Are the patterns of regeneration in the endangered Eucalyptus gunnii ssp. divaricata shifting in response to climate?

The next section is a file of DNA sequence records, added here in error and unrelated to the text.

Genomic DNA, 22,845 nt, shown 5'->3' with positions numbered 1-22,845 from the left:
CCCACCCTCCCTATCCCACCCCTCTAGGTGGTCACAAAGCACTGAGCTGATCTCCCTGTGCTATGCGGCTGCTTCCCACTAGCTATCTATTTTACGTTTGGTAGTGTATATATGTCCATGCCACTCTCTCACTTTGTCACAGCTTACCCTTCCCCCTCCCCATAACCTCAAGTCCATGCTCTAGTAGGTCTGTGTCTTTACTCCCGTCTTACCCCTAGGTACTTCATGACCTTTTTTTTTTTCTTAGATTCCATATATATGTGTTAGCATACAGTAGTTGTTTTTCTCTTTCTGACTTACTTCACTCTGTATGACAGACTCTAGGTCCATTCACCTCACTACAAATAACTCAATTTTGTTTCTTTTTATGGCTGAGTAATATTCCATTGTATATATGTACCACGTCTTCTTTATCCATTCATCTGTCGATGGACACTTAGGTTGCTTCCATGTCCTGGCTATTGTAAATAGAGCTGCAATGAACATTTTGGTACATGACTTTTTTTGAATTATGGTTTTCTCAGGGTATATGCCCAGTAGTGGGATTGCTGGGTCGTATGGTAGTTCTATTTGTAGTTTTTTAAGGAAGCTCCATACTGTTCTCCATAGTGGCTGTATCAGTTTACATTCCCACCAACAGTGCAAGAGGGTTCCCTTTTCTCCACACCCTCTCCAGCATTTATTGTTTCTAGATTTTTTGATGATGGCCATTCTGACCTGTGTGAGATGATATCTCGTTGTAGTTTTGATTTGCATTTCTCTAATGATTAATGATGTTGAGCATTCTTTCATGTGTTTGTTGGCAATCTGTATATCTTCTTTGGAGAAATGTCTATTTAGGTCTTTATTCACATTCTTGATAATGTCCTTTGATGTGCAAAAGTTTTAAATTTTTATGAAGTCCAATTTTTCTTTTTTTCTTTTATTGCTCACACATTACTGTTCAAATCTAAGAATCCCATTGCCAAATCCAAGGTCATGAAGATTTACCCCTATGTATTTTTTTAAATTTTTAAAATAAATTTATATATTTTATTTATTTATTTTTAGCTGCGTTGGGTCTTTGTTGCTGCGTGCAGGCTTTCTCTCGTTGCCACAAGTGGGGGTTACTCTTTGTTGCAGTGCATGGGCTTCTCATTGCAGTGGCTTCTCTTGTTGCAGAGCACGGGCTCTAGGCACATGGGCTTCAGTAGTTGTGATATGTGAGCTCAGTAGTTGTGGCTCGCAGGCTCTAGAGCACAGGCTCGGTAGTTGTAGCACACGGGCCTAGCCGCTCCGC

Increasing drought frequency is a major driver of changes in forest structure and has been implicated in the decline of the endangered tree species, Eucalyptus gunnii ssp. divaricata (McAulay & Brett) in the Central Plateau region of Tasmania, Australia. In this study, we examined patterns of regeneration, aspects of the water relations of E. gunnii ssp. divaricata and its replacement Eucalyptus pauciflora and, whether shifts in stand dominance have occurred where the subspecies co-occurs with E. pauciflora could be related to recent changes in climate. Successful E. gunnii ssp. divaricata seedling regeneration was restricted to micro-sites with relatively deep soils within slight depressions. In contrast, poor E. gunnii ssp. divaricata regeneration and declining adult cohorts of this species all occurred on steeper, concave micro-sites with shallow soils. This apparent shift in suitable regeneration micro-site, from sites with shallow to deeper soils, may be linked to an observed 25% reduction in summer rainfall over the last 50 years. On slopes surrounding waterlogged depressions where E. gunnii ssp. divaricata co-occurs with E. pauciflora, E. pauciflora was in higher abundance than E. gunnii ssp. divaricata in small adult and sapling size-classes, compared with the adult cohorts (>30 cm d.b.h.), a trend consistent with a shift in stand dominance. Despite existing paradigms related to differential drought tolerance between these two species as a driver of this shift in stand dominance, there were no differences in predawn (Ψpd) water potentials between species. Furthermore, pressure–volume analysis showed that E. gunnii ssp. divaricata had lower values for osmotic potential at turgor loss point (−2.33 ± 0.06 MPa) than E. pauciflora (−2.13 ± 0.03 MPa), suggesting that E. gunnii ssp. divaricata may be more drought tolerant than E. pauciflora, in contrast to the prevailing paradigm that it is more susceptible to drought than E. pauciflora.